nep-evo New Economics Papers
on Evolutionary Economics
Issue of 2019‒08‒12
four papers chosen by
Matthew Baker
City University of New York

  1. Multiple behavioral rules in Cournot oligopolies By Carlos Alós-Ferrer; Alexander Ritschel
  2. The Problem of State-Dependent Utility: A Reappraisal By Jean Baccelli
  3. Gain/Loss Asymmetric Stochastic Differential Utility By Yuki SHIGETA
  4. Evolution and Preference for Local Risk By Heller, Yuval; Robson, Arthur

  1. By: Carlos Alós-Ferrer; Alexander Ritschel
    Abstract: We show that economic decisions in strategic settings are co-determined by multiple behavioral rules. A simple model of intra-individual behavioral heterogeneity predicts testable differences depending on whether rules share a common prescription (alignment) or not (conflict), a classification which is ex ante observable. The predictions include non-trivial response time interactions reflecting the nature of the underlying processes, hence the model is not an as if explanation. In a laboratory experiment and two replications on Cournot oligopolies, we find direct evidence showing that decisions arise from the interaction between a deliberative myopic best reply rule and a more intuitive imitative rule.
    Keywords: Multiple behavioral rules, Cournot oligopoly, best reply, imitation, reinforcement
    JEL: C72 C92 D03
    Date: 2019–07
  2. By: Jean Baccelli (MCMP - Munich Center for Mathematical Philosophy, IHPST - Institut d'Histoire et de Philosophie des Sciences et des Techniques - UP1 - Université Panthéon-Sorbonne - CNRS - Centre National de la Recherche Scientifique - DEC - Département d'Etudes Cognitives - ENS Paris - ENS Paris - École normale supérieure - Paris)
    Abstract: State-dependent utility is a problem for the behavioral branch of decision theory under uncertainty. It questions the very possibility that beliefs be revealed by choice data. According to the current literature, all models of beliefs are equally exposed to the problem. Moreover, the problem is solvable only when the decision-maker can influence the resolution of uncertainty. This paper gives grounds to reject these two views. The various models of beliefs can be shown to be unequally exposed to the problem of state-dependent utility. The problem can be argued to be solved even when the decision-maker has no influence over the resolution of uncertainty. The implications of such reappraisal for a philosophical appreciation of the revealed preference methodology are discussed.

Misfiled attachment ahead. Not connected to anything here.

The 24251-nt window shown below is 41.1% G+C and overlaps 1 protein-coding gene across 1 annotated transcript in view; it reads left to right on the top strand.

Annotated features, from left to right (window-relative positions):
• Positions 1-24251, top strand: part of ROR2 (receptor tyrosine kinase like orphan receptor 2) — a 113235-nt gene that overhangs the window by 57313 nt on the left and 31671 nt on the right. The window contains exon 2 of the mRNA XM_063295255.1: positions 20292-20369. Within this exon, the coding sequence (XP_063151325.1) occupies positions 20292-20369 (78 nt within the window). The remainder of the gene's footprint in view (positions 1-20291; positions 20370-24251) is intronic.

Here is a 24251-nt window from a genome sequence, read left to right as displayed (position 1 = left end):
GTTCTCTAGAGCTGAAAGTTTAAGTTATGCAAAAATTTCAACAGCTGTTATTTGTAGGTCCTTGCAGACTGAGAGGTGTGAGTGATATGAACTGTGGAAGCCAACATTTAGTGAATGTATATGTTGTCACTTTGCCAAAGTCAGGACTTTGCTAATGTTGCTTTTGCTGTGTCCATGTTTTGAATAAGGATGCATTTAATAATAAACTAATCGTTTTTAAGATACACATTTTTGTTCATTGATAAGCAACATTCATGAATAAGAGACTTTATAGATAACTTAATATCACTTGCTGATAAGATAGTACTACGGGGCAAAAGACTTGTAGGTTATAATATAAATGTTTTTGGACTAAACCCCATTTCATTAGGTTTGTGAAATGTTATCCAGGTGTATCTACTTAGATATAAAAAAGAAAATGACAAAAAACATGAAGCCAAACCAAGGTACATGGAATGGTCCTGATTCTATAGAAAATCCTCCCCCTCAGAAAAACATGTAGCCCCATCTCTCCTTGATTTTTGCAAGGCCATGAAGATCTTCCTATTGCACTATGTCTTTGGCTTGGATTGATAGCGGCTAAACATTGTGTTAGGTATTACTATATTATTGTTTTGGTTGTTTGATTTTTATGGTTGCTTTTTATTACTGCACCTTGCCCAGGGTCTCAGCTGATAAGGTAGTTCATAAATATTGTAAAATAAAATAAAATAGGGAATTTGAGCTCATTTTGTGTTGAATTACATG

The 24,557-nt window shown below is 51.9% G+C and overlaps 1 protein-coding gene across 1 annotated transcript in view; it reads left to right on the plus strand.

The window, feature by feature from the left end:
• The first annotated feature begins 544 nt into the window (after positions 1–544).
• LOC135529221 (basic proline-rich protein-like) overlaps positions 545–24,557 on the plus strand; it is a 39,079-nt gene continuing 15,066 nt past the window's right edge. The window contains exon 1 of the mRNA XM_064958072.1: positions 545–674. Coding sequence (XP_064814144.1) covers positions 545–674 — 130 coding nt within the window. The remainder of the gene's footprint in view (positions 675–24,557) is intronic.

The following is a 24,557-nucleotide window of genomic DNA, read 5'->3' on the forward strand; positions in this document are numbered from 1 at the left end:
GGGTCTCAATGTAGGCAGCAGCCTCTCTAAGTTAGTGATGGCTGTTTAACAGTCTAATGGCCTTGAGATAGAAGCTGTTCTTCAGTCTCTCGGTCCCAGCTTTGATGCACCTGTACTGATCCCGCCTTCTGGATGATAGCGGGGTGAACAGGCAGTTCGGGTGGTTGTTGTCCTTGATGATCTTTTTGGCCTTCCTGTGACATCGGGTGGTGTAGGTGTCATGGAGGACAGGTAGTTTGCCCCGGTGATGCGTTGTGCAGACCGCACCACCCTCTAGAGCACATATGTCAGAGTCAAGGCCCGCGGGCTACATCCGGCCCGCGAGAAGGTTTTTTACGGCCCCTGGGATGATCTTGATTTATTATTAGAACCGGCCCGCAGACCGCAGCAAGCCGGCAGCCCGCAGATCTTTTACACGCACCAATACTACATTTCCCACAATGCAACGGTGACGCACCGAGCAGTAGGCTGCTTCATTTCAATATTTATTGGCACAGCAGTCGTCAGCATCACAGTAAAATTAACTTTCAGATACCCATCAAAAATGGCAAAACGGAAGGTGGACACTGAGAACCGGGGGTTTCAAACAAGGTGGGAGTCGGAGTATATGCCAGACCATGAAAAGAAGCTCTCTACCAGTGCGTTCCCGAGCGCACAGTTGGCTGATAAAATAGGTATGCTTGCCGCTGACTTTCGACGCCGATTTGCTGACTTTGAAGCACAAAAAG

Date: 2019–06–27
  3. By: Yuki SHIGETA
    Abstract: This study examines a gain/loss asymmetric utility in continuous time in which the investor discounts their utility gain by more than the utility loss. By employing the theory of stochastic di erential utility, the model allows a time-variable sub- jective discount rate. In addition, the model can express various forms of utility functions including a version of the Epstein{Zin utility. Under the model, the opti- mal consumption/wealth ratio and portfolio weight have di erent functional forms depending on whether the state variables stay in some region.
    Keywords: Gain/Loss Asymmetry, Stochastic Di erential Utility, Consumption{Investment Problem
    JEL: G11
    Date: 2019–08
  4. By: Heller, Yuval; Robson, Arthur
    Abstract: Our understanding of risk preferences can be sharpened by considering their evolutionary basis. Recently, Robatto and Szentes (2017) found that both aggregate risk and idiosyncratic risk generate the same growth rate in a continuous time setting. We introduce a new source of risk, which is correlated between agents in the same location, but is uncorrelated between agents in different locations. We show that this local risk induces a strictly higher growth rate. This shows that interdependence of risk and population structure have important implications in a continuous-time setting, and that natural selection induces individuals to prefer local risk.
    Keywords: Risk preferences, evolution, risk interdependence, long-run growth rate.
    JEL: D81 D91
    Date: 2019–07–21

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